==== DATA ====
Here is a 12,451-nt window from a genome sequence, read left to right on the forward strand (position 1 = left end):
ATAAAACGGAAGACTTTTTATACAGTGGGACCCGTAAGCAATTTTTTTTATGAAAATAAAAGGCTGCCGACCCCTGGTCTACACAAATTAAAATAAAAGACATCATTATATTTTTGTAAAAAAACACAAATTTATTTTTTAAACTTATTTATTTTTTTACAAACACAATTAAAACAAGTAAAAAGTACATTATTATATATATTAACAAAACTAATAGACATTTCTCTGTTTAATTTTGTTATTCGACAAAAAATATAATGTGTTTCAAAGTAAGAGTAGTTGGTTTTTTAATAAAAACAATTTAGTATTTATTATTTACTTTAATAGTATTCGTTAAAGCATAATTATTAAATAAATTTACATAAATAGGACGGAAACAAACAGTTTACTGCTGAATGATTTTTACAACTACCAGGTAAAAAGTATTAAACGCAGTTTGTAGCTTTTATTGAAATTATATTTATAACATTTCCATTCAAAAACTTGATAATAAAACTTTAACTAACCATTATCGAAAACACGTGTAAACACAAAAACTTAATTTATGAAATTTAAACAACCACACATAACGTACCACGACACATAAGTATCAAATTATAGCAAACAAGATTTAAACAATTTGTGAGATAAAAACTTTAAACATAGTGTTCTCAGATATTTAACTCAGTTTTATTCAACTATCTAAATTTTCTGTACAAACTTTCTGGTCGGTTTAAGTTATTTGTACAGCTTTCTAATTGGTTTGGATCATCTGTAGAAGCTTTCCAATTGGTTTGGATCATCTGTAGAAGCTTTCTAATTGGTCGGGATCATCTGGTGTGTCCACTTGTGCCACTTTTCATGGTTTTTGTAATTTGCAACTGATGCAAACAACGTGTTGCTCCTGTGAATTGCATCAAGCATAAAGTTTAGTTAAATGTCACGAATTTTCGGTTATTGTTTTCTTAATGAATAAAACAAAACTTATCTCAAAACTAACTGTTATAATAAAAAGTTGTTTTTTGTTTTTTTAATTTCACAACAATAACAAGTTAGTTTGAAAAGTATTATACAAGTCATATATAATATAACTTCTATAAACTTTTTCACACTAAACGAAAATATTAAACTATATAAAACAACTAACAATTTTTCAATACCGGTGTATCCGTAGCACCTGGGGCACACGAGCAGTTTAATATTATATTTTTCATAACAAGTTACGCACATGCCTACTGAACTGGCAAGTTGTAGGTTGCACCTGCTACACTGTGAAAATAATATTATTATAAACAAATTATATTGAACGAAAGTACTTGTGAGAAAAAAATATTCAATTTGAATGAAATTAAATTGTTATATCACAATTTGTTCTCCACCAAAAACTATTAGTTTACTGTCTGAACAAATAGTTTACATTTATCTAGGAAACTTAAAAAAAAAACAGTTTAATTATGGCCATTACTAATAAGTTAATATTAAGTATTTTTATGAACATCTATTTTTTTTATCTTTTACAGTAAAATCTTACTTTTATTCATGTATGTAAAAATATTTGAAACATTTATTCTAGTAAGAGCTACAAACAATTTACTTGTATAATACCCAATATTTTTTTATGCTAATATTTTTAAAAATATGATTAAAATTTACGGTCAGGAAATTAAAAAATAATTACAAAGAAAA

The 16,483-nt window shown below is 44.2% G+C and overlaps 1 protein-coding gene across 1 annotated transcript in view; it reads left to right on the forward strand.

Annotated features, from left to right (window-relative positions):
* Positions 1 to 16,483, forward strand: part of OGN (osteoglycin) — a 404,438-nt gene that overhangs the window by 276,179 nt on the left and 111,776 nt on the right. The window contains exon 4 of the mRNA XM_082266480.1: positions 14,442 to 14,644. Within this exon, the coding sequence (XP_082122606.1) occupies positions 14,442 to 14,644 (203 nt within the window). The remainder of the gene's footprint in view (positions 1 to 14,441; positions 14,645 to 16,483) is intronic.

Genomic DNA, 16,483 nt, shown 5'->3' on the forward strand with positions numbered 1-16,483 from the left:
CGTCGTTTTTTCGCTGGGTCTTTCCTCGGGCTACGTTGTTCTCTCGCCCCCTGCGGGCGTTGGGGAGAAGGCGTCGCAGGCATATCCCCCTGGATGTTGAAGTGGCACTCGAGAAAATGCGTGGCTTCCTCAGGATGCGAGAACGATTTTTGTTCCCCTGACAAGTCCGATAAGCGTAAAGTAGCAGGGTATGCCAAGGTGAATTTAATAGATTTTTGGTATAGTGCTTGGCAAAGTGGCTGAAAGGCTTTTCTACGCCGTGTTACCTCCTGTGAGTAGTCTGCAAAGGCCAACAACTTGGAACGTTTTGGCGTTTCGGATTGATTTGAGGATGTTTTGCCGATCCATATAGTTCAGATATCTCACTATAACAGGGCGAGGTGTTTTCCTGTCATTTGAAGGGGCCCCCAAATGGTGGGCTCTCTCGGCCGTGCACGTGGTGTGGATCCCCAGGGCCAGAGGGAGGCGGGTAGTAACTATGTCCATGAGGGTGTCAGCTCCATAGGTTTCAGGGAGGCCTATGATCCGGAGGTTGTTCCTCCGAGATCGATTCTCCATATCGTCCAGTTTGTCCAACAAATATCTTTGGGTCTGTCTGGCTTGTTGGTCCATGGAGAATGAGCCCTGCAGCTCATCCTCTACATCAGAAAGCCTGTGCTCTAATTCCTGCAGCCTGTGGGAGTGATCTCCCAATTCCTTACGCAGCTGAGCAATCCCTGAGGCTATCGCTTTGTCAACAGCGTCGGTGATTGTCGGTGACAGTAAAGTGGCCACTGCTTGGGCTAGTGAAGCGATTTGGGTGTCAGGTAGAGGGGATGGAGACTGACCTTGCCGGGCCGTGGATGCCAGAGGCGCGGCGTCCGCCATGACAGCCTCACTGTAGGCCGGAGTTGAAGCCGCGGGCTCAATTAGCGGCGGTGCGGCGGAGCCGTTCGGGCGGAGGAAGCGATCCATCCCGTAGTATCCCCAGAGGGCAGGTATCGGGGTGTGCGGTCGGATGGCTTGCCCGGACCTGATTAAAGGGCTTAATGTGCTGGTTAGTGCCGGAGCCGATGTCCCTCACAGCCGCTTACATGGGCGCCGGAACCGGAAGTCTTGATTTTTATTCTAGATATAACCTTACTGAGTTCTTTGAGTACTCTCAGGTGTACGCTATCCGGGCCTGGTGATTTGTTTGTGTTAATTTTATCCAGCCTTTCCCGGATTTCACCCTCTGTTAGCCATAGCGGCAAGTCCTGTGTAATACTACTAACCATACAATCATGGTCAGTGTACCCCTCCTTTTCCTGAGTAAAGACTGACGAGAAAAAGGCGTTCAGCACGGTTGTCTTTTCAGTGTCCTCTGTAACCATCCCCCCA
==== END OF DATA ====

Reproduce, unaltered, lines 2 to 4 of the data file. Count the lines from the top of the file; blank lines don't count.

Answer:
ATAAAACGGAAGACTTTTTATACAGTGGGACCCGTAAGCAATTTTTTTTATGAAAATAAAAGGCTGCCGACCCCTGGTCTACACAAATTAAAATAAAAGACATCATTATATTTTTGTAAAAAAACACAAATTTATTTTTTAAACTTATTTATTTTTTTACAAACACAATTAAAACAAGTAAAAAGTACATTATTATATATATTAACAAAACTAATAGACATTTCTCTGTTTAATTTTGTTATTCGACAAAAAATATAATGTGTTTCAAAGTAAGAGTAGTTGGTTTTTTAATAAAAACAATTTAGTATTTATTATTTACTTTAATAGTATTCGTTAAAGCATAATTATTAAATAAATTTACATAAATAGGACGGAAACAAACAGTTTACTGCTGAATGATTTTTACAACTACCAGGTAAAAAGTATTAAACGCAGTTTGTAGCTTTTATTGAAATTATATTTATAACATTTCCATTCAAAAACTTGATAATAAAACTTTAACTAACCATTATCGAAAACACGTGTAAACACAAAAACTTAATTTATGAAATTTAAACAACCACACATAACGTACCACGACACATAAGTATCAAATTATAGCAAACAAGATTTAAACAATTTGTGAGATAAAAACTTTAAACATAGTGTTCTCAGATATTTAACTCAGTTTTATTCAACTATCTAAATTTTCTGTACAAACTTTCTGGTCGGTTTAAGTTATTTGTACAGCTTTCTAATTGGTTTGGATCATCTGTAGAAGCTTTCCAATTGGTTTGGATCATCTGTAGAAGCTTTCTAATTGGTCGGGATCATCTGGTGTGTCCACTTGTGCCACTTTTCATGGTTTTTGTAATTTGCAACTGATGCAAACAACGTGTTGCTCCTGTGAATTGCATCAAGCATAAAGTTTAGTTAAATGTCACGAATTTTCGGTTATTGTTTTCTTAATGAATAAAACAAAACTTATCTCAAAACTAACTGTTATAATAAAAAGTTGTTTTTTGTTTTTTTAATTTCACAACAATAACAAGTTAGTTTGAAAAGTATTATACAAGTCATATATAATATAACTTCTATAAACTTTTTCACACTAAACGAAAATATTAAACTATATAAAACAACTAACAATTTTTCAATACCGGTGTATCCGTAGCACCTGGGGCACACGAGCAGTTTAATATTATATTTTTCATAACAAGTTACGCACATGCCTACTGAACTGGCAAGTTGTAGGTTGCACCTGCTACACTGTGAAAATAATATTATTATAAACAAATTATATTGAACGAAAGTACTTGTGAGAAAAAAATATTCAATTTGAATGAAATTAAATTGTTATATCACAATTTGTTCTCCACCAAAAACTATTAGTTTACTGTCTGAACAAATAGTTTACATTTATCTAGGAAACTTAAAAAAAAAACAGTTTAATTATGGCCATTACTAATAAGTTAATATTAAGTATTTTTATGAACATCTATTTTTTTTATCTTTTACAGTAAAATCTTACTTTTATTCATGTATGTAAAAATATTTGAAACATTTATTCTAGTAAGAGCTACAAACAATTTACTTGTATAATACCCAATATTTTTTTATGCTAATATTTTTAAAAATATGATTAAAATTTACGGTCAGGAAATTAAAAAATAATTACAAAGAAAA

The 16,483-nt window shown below is 44.2% G+C and overlaps 1 protein-coding gene across 1 annotated transcript in view; it reads left to right on the forward strand.

Annotated features, from left to right (window-relative positions):